Three candidates attended the Apr. 12 forum – Mark Shmigelsky of the New Democratic Party, Bill Green of the Green Party and independent candidate Brent Bush. Missing were Liberal candidate Betty Aitchison (who did send in an introducing statement) and Conservative David Wilks, who is regarded as the favourite to win the riding.
Thirty minutes after the national leader’s debate ended, the forum began, with about 50 people in attendance, many of whom were wearing NDP badges. Brydon Roe, president of the Revelstoke Chamber of Commerce, acted as moderator.
With Wilks absent – he said he already committed to be elsewhere when the invitation came – the forum lacked any sense of antagonism and there wasn’t too much to separate the three candidates.
Trans-Canada truck crash spills pigs’ blood all over yard
A cloud of dried up pork blood exploded out of a tractor-trailer, down the bank of the Trans-Canada Highway and onto the lawn of a house below after the truck crashed in Revelstoke early Thursday evening.
The west-bound semi, which was carrying a load of powdered pig’s blood, caromed off the highway and took out a hydro pole while rounding a bend between the Meadows in the Sky Parkway and Highway 23 north.
“We believe at this point the vehicle was travelling too fast for the curves and as a result lost control and went into the left-hand side ditch,” said Cpl. Rod Wiebe of the Revelstoke RCMP.
The crash caused the trucks load to explode out of the trailer and blanket the embankment south of the highway, as well as the lawn of a house on Bend Road below. The powdered blood covered everything around the house and the foul stench of pig’s blood permeated the air.
MP Jim Abbott says goodbye to Ottawa
This week, with another federal election in the books, Jim Abbott won’t be making plans to head to Ottawa. Instead, he’ll be off to Edmonton to spend time with his grandchildren.
“For 17.5 years I had to ask my family to build their lives around mine so now I’m going to be in a position to fit into where they’re coming from,” said the long-time Member of Parliament for Kootenay-Columbia. “I’m really looking forward to that. It was mixed feelings. Walking away from a job, from a life that I absolutely loved was hard but on the other hand, the anticipation of getting into something where I have more personal time and more flexibility is really appealing.”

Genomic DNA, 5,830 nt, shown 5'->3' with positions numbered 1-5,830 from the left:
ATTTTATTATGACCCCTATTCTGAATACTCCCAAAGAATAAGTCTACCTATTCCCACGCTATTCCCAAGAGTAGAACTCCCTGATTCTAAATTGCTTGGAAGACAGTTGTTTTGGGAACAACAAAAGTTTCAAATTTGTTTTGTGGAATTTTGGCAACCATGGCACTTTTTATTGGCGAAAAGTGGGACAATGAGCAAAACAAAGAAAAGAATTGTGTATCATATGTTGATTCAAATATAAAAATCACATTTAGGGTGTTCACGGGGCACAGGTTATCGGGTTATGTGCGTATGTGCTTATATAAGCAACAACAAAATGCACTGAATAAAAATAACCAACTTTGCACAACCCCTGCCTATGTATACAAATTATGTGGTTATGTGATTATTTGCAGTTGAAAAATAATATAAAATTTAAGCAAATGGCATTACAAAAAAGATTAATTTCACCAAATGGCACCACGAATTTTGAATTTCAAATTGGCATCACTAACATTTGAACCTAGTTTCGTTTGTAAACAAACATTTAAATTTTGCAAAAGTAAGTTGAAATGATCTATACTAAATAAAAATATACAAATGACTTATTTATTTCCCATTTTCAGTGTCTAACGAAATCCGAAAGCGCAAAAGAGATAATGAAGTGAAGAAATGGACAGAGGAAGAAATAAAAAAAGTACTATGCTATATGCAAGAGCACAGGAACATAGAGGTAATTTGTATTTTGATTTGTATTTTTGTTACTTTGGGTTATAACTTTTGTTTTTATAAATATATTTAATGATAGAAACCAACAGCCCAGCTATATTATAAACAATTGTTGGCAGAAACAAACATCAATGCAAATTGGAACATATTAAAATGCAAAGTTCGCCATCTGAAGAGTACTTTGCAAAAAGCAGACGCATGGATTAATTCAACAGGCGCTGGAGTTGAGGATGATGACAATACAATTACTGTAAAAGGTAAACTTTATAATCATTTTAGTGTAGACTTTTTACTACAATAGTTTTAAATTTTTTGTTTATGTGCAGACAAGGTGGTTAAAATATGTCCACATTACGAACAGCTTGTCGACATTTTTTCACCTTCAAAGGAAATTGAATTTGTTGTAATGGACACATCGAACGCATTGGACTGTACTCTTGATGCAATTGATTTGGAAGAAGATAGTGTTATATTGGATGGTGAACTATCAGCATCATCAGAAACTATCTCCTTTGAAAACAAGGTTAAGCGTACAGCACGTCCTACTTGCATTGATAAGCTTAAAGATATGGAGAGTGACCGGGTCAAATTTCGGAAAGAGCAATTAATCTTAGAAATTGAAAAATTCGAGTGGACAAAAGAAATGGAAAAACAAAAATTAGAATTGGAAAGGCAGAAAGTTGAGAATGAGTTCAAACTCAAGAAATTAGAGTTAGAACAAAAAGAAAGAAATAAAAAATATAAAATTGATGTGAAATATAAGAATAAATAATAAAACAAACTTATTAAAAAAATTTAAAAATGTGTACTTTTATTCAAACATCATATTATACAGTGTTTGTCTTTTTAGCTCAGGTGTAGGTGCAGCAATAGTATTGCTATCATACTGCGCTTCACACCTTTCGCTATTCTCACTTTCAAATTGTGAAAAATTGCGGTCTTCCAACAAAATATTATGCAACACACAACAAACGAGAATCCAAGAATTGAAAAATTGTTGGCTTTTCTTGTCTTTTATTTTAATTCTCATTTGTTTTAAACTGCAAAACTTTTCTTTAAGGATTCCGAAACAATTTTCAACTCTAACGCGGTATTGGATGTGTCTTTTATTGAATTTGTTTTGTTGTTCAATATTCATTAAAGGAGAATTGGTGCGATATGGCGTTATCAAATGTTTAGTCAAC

Abbott, 68, announced in February, 2010, he would not run in the next federal election. For the first time since 1993, a campaign took place without his name on the ballot.
June 22, 2011
RCMP reclassify drowning to murder
The RCMP are now classifying the August 2010 drowning of an Alberta schoolteacher at Shelter Bay as a homicide.
Laura Letts-Beckett, a 50-year-old elementary schoolteacher from Westlock, Alberta, was in a boat with her husband on Aug. 18, 2010.
An August 19 report in the Revelstoke Times Review, which was based on information provided by the RCMP, said that Letts-Beckett was standing up in the Zodiac when she fell overboard. She was not wearing a lifejacket and it was reported she couldn’t swim.
At the time, the RCMP reported her husband attempted to rescue her but was unable to.
RCMP Southeast District spokesperson Cpl. Dan Moskaluk confirmed the RCMP suspect foul play. “The death is being classified as a homicide,” he told the Times Review in a June 14 telephone interview. “[RCMP Southeast District Major Crime Unit] has been involved and continue to be involved in the investigation. It is an ongoing investigation.
No injuries in Albert Canyon train derailment
A freight train derailed Tuesday afternoon between Albert Canyon and Mount Revelstoke National Park.
CP Rail spokesperson Kevin Hrysak said a westbound freight train derailed at around 2:45 p.m. on Tuesday, June 21. It came off the tracks about 25 kilometres east of Revelstoke.
Hrysak said 17 cars derailed in the incident.
Several cars were flipped on their side as a result of the derailment. Others were thrust into the air and one was hanging down the bank towards the Illecillewaet River.